The Whitecaps worked hard with the 10 men they had against Colorado’s 11. Barnes and Hurtado worked especially hard up front to get the ball back and it was these two who created a second goal through their industry. Hurtado got possession of the ball from Barnes with no less than 5 Colorado defenders surrounding him on the left flank. He beat one defender and tried to cross the ball past the others but it bounced off of a defender to the feet of a surging Barnes who strode past the defenders to deliver a low cross to our waiting captain Morales. Morales coolly and accurately passed the ball into the net to level the game on 70 minutes. Morales, like the rest of the crowd, seemed shocked that he had actually scored a goal in the run of play after so long.
Soon after the Whitecaps conceded a free kick outside of the box and Gashi scored a wonderful curling free kick the likes of which we haven’t seen since a fellow called Camilo played here. It was 3-2 on 75 minutes and it looked like too much to ask for the Whitecaps to come back a third time, especially with only 10 men on the pitch.
The Whitecaps refused to give up however, and with a scandalously low three minutes of injury time left there was precious little left to work with when the Whitecaps scored to tie it all up at 3-3. Hurtado, who had run tirelessly all night, got his just desserts.
Jordan Harvey latched on to a poor clearance header from Colorado’s defence and got a decent cross in between his two markers; the ball went to the near post where it was deflected off of a Colorado defender’s head straight to Hurtado at the far post. Hurtado hit the cross bar with his header but the ball then bounced off a Colorado defender over the goal line as Howard struggled to juggle the ball out of his net. The linesman signalled for a goal and it completed a wonderful come back for the Whitecaps. It was the last play of the match.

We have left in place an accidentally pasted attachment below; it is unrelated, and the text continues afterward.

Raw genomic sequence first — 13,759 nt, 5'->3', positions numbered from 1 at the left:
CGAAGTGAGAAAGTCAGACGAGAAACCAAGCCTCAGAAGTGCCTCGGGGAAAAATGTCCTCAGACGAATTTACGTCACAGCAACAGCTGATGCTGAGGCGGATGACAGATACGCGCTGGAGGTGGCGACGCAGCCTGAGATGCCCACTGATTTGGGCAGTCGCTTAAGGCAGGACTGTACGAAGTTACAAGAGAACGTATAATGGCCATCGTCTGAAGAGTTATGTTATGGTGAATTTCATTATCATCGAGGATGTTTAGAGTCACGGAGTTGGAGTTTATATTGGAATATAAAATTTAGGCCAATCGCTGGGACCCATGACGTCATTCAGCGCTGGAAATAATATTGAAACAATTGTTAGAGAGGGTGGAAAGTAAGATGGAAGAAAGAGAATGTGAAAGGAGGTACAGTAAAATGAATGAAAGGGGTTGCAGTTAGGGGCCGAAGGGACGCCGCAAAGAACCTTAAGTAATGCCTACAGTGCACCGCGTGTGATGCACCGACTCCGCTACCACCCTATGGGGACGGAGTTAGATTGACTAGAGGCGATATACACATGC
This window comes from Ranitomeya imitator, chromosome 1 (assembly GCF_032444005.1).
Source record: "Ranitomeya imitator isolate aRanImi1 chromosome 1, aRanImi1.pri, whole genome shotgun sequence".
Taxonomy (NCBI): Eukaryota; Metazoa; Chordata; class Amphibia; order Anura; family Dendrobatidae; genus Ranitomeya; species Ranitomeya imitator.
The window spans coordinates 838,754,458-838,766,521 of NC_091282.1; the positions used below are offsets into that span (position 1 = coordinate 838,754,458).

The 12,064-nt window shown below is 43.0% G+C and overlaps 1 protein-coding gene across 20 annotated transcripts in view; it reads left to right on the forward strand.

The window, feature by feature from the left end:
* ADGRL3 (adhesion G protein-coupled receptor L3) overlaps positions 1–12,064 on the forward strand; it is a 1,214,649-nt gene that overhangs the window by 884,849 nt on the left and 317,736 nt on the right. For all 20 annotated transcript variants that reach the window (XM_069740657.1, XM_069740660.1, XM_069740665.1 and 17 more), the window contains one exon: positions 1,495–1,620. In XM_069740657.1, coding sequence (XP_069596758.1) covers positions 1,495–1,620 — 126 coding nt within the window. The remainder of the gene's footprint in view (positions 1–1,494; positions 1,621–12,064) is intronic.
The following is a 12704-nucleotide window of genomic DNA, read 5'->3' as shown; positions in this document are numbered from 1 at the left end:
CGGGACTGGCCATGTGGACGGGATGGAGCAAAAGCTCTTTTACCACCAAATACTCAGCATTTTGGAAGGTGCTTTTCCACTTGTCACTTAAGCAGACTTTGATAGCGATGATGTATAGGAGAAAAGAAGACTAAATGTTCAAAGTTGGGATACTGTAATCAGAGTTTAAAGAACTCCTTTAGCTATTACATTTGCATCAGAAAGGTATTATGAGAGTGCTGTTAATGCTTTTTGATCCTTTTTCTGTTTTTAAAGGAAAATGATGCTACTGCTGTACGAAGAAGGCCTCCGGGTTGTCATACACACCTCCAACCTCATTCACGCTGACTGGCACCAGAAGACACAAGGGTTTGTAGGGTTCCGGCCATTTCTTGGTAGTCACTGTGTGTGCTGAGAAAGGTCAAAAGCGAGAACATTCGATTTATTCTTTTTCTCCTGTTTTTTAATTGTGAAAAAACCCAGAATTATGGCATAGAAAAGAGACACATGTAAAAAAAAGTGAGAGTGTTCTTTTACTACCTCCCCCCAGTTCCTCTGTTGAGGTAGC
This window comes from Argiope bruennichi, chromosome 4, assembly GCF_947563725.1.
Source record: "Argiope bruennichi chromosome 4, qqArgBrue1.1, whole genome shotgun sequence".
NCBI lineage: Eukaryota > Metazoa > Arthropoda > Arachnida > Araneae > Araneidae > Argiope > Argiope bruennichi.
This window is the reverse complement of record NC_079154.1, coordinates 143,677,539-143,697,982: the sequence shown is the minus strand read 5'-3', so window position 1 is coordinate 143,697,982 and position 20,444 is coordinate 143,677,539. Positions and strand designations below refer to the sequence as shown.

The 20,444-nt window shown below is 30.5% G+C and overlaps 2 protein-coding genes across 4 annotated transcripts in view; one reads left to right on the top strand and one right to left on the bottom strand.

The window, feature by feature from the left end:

It was a great finish to a peculiar, emotionally disjointed game. A game which had started with the bland mediocrity which has typified this MLS season in Vancouver had ended as a thriller, of sorts. Had the Whitecaps played well in the first half they might have taken all three points to at least put some pressure on other Whitecaps teams fighting to get the last playoff spot. With only one point to show from this game, playoff hopes dimmed even further.
Tags: Bradley Wright-Phillips, Camilo Sanvezzo, Carl Robinson, major league soccer, MLS, New York Red Bulls, Vancouver Whitecaps
Oh, the humanity. Poor Eric Hurtado died a horrible striker’s death in front of 20,000 or so horrified Vancouver Whitecaps fans on Saturday night.
The international matches for CONCACAF teams meant the Whitecaps were missing no less than six possible starters for the match against the New York Red Bulls. Waston, Bolanos, Perez, De Jong, Barnes and Edgar were all missing. The Red Bulls were missing their talented playmaking midfielder Sacha Kljestan. They did have goal scorer Bradley Wright -Phillips, however, who sealed the Whitecaps fate on this night.
It was a patchwork team for the Whitecaps with Harvey at left back, Parker and Jacobson at centre back, and Smith at right back. Teibert and Laba patrolled in front of the defense, and Morales, Techera and Aird supported lone striker Hurtado up front.
There was one real story to this game: the stark contrast between the scoring ability of Bradley Wright-Phillips and the lack of scoring ability of Eric Hurtado.